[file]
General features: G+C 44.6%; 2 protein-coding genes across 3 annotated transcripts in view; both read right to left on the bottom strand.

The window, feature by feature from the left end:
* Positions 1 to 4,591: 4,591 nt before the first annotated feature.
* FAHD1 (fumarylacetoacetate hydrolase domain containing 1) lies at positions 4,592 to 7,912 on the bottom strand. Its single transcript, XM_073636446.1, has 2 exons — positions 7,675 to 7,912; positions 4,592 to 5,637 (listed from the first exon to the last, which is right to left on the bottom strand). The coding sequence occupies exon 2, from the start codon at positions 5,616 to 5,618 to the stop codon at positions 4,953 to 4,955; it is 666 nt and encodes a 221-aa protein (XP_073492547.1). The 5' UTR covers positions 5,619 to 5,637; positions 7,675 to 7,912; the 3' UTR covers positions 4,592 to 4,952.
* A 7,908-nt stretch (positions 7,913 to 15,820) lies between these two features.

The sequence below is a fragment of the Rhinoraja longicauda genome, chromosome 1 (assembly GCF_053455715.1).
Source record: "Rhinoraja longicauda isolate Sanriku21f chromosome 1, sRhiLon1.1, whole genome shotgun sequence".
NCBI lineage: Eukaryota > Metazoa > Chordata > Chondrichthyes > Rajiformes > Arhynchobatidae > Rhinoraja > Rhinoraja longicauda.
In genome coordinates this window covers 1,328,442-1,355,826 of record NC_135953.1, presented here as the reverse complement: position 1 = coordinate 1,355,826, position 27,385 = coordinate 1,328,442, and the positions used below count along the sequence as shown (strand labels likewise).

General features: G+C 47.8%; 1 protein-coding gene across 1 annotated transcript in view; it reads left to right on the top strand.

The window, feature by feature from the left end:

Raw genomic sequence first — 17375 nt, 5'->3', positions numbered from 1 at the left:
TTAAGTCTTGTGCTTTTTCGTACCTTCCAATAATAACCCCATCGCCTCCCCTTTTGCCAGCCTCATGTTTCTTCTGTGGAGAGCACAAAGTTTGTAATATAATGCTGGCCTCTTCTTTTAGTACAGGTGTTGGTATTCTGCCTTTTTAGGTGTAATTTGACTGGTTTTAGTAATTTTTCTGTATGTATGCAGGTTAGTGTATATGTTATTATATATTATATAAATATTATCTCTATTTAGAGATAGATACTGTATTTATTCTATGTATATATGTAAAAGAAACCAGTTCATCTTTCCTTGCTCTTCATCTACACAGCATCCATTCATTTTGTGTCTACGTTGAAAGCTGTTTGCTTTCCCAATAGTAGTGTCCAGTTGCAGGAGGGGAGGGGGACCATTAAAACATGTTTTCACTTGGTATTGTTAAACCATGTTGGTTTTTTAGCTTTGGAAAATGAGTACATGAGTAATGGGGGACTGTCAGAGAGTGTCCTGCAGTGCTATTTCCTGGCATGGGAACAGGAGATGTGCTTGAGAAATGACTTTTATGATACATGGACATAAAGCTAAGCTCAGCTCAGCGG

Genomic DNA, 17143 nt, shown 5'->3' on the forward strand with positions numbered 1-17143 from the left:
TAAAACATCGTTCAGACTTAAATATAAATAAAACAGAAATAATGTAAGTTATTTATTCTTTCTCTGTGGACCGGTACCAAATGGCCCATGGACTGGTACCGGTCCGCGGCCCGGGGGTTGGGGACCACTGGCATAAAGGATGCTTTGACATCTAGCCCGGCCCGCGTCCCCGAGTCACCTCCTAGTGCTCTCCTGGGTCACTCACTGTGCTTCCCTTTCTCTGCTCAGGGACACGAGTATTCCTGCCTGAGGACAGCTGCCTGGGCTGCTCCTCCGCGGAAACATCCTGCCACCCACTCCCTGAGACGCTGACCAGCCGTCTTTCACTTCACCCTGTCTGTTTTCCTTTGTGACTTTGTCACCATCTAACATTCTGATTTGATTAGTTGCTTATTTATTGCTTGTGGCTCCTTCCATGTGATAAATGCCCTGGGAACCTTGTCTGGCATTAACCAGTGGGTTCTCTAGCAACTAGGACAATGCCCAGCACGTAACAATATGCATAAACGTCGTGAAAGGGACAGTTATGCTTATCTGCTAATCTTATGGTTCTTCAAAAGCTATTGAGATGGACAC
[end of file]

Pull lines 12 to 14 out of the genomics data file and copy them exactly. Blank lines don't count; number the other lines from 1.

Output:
Raw genomic sequence first — 17375 nt, 5'->3', positions numbered from 1 at the left:
TTAAGTCTTGTGCTTTTTCGTACCTTCCAATAATAACCCCATCGCCTCCCCTTTTGCCAGCCTCATGTTTCTTCTGTGGAGAGCACAAAGTTTGTAATATAATGCTGGCCTCTTCTTTTAGTACAGGTGTTGGTATTCTGCCTTTTTAGGTGTAATTTGACTGGTTTTAGTAATTTTTCTGTATGTATGCAGGTTAGTGTATATGTTATTATATATTATATAAATATTATCTCTATTTAGAGATAGATACTGTATTTATTCTATGTATATATGTAAAAGAAACCAGTTCATCTTTCCTTGCTCTTCATCTACACAGCATCCATTCATTTTGTGTCTACGTTGAAAGCTGTTTGCTTTCCCAATAGTAGTGTCCAGTTGCAGGAGGGGAGGGGGACCATTAAAACATGTTTTCACTTGGTATTGTTAAACCATGTTGGTTTTTTAGCTTTGGAAAATGAGTACATGAGTAATGGGGGACTGTCAGAGAGTGTCCTGCAGTGCTATTTCCTGGCATGGGAACAGGAGATGTGCTTGAGAAATGACTTTTATGATACATGGACATAAAGCTAAGCTCAGCTCAGCGG

Genomic DNA, 17143 nt, shown 5'->3' on the forward strand with positions numbered 1-17143 from the left: